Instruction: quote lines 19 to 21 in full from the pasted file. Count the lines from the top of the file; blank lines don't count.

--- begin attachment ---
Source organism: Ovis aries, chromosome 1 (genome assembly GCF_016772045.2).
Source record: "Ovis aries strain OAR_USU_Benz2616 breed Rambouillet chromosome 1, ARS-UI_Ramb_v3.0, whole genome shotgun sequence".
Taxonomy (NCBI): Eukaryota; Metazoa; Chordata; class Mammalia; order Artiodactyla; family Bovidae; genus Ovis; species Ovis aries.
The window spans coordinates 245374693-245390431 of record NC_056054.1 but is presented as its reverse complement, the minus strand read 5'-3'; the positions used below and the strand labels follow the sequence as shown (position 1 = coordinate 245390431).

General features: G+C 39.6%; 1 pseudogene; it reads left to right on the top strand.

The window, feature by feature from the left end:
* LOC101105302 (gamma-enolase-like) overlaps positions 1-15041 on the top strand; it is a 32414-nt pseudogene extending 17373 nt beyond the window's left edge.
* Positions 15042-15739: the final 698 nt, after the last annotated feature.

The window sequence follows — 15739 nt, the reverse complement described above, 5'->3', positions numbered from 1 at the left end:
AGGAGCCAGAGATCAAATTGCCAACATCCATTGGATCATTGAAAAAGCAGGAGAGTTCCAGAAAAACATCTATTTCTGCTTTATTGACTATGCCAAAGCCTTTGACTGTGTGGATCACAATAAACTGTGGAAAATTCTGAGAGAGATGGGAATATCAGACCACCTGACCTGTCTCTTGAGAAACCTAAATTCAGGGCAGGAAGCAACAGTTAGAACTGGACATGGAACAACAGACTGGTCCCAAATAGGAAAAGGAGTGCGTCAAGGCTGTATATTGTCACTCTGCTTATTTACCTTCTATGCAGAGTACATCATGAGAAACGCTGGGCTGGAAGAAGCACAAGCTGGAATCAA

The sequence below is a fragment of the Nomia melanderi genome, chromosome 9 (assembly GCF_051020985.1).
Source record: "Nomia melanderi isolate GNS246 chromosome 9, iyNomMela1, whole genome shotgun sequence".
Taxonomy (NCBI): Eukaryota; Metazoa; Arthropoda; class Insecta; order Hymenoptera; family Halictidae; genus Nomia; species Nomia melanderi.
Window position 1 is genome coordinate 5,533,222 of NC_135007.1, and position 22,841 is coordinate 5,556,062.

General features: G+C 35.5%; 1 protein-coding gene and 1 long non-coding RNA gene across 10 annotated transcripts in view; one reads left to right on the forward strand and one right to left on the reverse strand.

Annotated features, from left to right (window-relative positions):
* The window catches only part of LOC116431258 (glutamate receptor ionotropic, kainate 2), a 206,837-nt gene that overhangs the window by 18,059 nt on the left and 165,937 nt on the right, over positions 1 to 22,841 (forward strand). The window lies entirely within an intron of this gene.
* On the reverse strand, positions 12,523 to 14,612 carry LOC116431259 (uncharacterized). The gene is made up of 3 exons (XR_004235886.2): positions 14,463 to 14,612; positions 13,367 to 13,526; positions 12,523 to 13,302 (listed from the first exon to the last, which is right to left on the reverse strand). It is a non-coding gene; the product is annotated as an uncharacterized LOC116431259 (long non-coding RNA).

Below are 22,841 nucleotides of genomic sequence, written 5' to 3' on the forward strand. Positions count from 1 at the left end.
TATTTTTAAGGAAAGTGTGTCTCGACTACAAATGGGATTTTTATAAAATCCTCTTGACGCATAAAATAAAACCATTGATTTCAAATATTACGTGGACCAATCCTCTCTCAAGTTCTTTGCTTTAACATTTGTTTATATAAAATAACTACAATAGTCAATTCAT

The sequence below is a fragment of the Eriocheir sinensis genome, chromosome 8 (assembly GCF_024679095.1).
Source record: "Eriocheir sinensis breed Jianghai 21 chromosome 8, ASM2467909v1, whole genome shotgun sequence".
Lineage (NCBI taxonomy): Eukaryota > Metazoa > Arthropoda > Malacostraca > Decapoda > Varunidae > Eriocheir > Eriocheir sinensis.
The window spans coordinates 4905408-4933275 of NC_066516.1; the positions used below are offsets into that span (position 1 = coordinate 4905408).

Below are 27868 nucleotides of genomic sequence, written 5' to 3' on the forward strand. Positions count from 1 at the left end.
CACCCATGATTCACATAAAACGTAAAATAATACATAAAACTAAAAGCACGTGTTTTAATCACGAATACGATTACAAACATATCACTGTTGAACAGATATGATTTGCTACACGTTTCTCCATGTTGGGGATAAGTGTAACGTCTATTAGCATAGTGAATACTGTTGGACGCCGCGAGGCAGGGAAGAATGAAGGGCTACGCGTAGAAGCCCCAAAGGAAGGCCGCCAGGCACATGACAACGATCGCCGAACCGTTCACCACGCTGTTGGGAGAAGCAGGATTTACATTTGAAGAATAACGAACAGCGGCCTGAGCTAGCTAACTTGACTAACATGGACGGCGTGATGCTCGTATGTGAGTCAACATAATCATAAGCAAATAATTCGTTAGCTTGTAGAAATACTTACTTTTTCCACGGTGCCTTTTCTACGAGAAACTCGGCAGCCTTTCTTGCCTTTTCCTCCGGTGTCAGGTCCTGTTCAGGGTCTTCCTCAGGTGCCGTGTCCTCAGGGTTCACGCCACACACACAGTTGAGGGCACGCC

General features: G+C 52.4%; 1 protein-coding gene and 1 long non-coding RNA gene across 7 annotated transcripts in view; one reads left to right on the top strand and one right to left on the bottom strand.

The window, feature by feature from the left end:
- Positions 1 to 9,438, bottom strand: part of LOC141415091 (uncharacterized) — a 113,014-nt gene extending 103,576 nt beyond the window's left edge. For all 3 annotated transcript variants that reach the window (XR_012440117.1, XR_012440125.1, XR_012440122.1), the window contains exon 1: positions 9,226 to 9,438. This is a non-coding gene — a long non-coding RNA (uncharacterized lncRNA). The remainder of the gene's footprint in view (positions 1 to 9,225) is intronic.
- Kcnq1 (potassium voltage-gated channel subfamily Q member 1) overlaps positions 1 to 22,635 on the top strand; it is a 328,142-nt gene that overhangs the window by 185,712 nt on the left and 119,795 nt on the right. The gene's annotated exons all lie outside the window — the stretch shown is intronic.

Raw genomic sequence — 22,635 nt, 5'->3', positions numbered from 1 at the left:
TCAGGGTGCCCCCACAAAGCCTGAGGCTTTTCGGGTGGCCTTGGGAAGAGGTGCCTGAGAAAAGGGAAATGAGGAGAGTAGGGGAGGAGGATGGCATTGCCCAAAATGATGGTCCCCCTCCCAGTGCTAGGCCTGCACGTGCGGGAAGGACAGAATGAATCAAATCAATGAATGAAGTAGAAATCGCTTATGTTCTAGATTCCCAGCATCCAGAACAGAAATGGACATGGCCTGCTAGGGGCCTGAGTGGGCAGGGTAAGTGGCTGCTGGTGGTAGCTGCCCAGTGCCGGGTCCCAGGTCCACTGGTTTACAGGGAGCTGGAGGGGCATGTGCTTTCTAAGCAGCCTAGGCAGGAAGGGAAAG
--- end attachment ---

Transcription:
Below are 22,841 nucleotides of genomic sequence, written 5' to 3' on the forward strand. Positions count from 1 at the left end.
TATTTTTAAGGAAAGTGTGTCTCGACTACAAATGGGATTTTTATAAAATCCTCTTGACGCATAAAATAAAACCATTGATTTCAAATATTACGTGGACCAATCCTCTCTCAAGTTCTTTGCTTTAACATTTGTTTATATAAAATAACTACAATAGTCAATTCAT

The sequence below is a fragment of the Eriocheir sinensis genome, chromosome 8 (assembly GCF_024679095.1).